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Letter from Zebulon B. Vance to Edward Stanly, November 24, 1862

Title

Letter from Zebulon B. Vance to Edward Stanly, November 24, 1862

Description

This was the last in a series of fiery correspondences between the Confederate North Carolina Governor, Zebulon Baird Vance, and the Union North Carolina Governor, Edward Stanly. A series that began with the request for peace talks quickly became a heated duel over each man's honor. In this epistle in particular, Vance's quest was to draw out the fact that although Stanly was a North Carolina native, he had been in California since 1853, which, Vance claimed, disconnected him from the North Carolina people as they marched into secession.

In the beginning of this letter, Vance accused Stanly of being a traitor to his home state by accepting the position of Governor for the Union. Following this accusation, Vance listed a number of atrocities that the Union soldiers had inflicted upon North Carolina's civilians, including vandalization, murder, and even the rape of two women in New Bern, the town in which Stanly resided.

Vance then contrasted the characteristics that he attributed to Stanly against his self-image. Vance declared himself to be a proud "Chief Magistrate," who "glories" in the fact that he represents such a strong and independent people as the North Carolinians. Finally, Vance closed with a rather poetic description of the ways in which Stanly betrayed a land and a people who once befriended him.

Creator

Zebulon Baird Vance

Source

Letter from Zebulon Baird Vance to Edward Stanly, November 24, 1862, in The Papers of Zebulon Baird Vance, ed. Frontis W. Johnston, Vol. 1, 1843-1862 (Raleigh, NC: North Carolina Division of Archives and History, 1963).

Date

1862-11-24

Contributor

William Crouse

Type

Document

Coverage

Raleigh, North Carolina
Wake County, North Carolina
New Bern, North Carolina
Craven County, North Carolina

Original Format

Correspondence

Text

To E. Stanly
Raleigh, Nov. 24th 1862
     Having recieved and read your letter of the 7th inst, a proper sense of self-respect and of regard to the position I occupy compels me to return it herewith to its author.
     I have only to say Sir, by way of conclusion to this correspondence, which I thought had ended with my reply to your first, that you should by this time have been convinced that your mission to North Carolina was a failure, miserable and complete.
     Coming to the people who had often honored you, in the wake of destroying armies; assuming to be governor of the State by the Suffrage of abolition bayonetts red with the blood of your kindred and friends, how could you expect it to be otherwise?
     Do you not Know sir, that your name is execrated, and only pronounced with curses in North Carolina. Could any sane citizen believe in the "blessings" which you propose to bestow upon the people whom you betrayed and seek to subjugate, or trust your professions of a desire to mitigate hte evils of war, in the presence of the damnable arocities every day committed almost under your very eye, upon a defenceless and unarmed people?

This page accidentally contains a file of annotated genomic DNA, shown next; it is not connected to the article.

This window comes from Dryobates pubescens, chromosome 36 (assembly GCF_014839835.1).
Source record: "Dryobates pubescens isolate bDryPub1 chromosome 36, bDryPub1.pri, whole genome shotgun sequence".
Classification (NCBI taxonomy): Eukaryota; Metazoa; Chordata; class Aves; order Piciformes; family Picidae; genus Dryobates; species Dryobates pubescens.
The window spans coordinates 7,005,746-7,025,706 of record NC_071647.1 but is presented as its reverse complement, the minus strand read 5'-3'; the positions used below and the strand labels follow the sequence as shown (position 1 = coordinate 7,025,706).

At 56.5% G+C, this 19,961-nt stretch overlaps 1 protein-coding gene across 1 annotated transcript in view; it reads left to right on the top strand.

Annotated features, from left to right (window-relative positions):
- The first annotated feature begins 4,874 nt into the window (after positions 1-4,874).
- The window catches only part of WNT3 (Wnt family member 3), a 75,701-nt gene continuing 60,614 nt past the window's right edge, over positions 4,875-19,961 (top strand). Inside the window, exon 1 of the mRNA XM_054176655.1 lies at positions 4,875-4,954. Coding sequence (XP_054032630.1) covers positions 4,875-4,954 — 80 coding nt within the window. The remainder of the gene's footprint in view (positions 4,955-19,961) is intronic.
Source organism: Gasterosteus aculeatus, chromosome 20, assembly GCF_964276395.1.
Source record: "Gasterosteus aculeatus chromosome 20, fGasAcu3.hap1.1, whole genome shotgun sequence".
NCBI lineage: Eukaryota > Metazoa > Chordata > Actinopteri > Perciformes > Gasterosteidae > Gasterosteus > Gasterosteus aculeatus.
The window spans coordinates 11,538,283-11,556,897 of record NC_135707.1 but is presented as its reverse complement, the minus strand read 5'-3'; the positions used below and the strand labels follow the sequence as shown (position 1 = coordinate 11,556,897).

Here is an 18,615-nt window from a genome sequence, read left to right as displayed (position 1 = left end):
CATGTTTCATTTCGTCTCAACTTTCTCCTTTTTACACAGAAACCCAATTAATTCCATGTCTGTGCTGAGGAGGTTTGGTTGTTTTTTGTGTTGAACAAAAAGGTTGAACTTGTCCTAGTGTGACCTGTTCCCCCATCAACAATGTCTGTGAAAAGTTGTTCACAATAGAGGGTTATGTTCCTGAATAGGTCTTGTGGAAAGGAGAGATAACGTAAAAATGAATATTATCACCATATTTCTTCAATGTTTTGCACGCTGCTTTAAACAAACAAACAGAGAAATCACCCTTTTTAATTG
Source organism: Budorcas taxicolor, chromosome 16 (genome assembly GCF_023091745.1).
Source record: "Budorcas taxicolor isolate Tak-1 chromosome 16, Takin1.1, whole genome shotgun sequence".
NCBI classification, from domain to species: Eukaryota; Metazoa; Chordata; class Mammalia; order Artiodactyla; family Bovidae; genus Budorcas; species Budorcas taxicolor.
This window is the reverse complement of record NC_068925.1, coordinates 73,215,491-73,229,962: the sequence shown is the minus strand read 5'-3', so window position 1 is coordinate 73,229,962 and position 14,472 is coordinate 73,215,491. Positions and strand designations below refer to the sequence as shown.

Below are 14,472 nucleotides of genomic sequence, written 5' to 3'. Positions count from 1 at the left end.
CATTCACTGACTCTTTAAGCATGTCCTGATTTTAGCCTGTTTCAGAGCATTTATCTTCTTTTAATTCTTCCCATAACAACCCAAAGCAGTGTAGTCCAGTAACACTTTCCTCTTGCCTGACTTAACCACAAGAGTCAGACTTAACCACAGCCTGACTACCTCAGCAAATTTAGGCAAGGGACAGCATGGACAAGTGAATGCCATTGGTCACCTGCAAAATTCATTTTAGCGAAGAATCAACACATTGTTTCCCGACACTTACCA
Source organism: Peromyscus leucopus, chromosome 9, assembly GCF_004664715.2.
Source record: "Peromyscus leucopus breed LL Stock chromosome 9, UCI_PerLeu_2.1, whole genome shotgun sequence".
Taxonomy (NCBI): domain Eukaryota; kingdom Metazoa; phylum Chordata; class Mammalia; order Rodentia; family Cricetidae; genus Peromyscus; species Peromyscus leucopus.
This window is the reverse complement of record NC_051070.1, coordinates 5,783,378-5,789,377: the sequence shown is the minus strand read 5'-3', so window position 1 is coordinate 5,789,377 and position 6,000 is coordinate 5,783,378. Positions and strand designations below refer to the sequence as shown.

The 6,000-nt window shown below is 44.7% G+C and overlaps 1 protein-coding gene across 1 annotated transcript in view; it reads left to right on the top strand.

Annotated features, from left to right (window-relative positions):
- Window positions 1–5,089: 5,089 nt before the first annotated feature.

Are you aware Sir, of the shooting of a private citizen, of the burning of the villages of Hamilton and Williamston, turning naked women and children out upon the bare earth, and of the vandal destruction of property on the Roanoke by Gen. Foster's command recently? Do you know the fact that two helpless females were recently, almost in gun-shot of the town of New Bern, seized by a brutal Soldiery
          "With liberty of the bloody hand
          and conscience wide as hell"
and forced to submit to the last and crowning outrage which can be inflicted on the Sex?
     Are you informed Sir, lastly, that even the sleeping dust of the dead of the great and good dead of North Carolina has been robbed of its covering in sight of that man who speaks of himself as a "son of North Carolina", "Solicitous for her honor", who comes to "Confer blessings" and who "thanks heaven that he is the representative of a government" &c?.
     When you use your influence to suppress these outrages of your associates, nay when you avow yourself ashamed of them, then and not till then, will your professions be entitled to slightest credence.
     No Sir, the people of North Carolina know all these things, and have learned well the character of their foes, and the nature of the "blessings" in store for them. Her "Chief Magistrate" too appreciates his position, and glories in the fact that he represents a people who are prepared for the worst and have sincerely resolved to endure all, even as their fathers did, which a merciless foe can inflict, for the sacred cause of liberty and independence.
     Dismiss therefore your hopes of the subjugation of North Carolina through the weakness and baseness of her people. She may be subjugated, you may reach her Capitol and take possession of her government, the fortunes of War are fickle. But I assure you upon the honor of a Son, who will follow as he has followed and maintained her, whether right or wrong, who has every means of Knowing the sentiments of her people, that you can only do so over the dead bodies of the men who once respected you, through the smoking ashes of the homes which once greeted you with hospitable welcome, and through fields desolated, which once gladdened your eye, rich with the glorious harvest of peace.

New Berne
[A. L. S. (Copy), Z. B. Vance Papers,
 State Department of Archives and History, Raleigh.]

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Citation

Zebulon Baird Vance, Letter from Zebulon B. Vance to Edward Stanly, November 24, 1862, Civil War Era NC, accessed May 29, 2017, https://cwnc.omeka.chass.ncsu.edu/items/show/1724.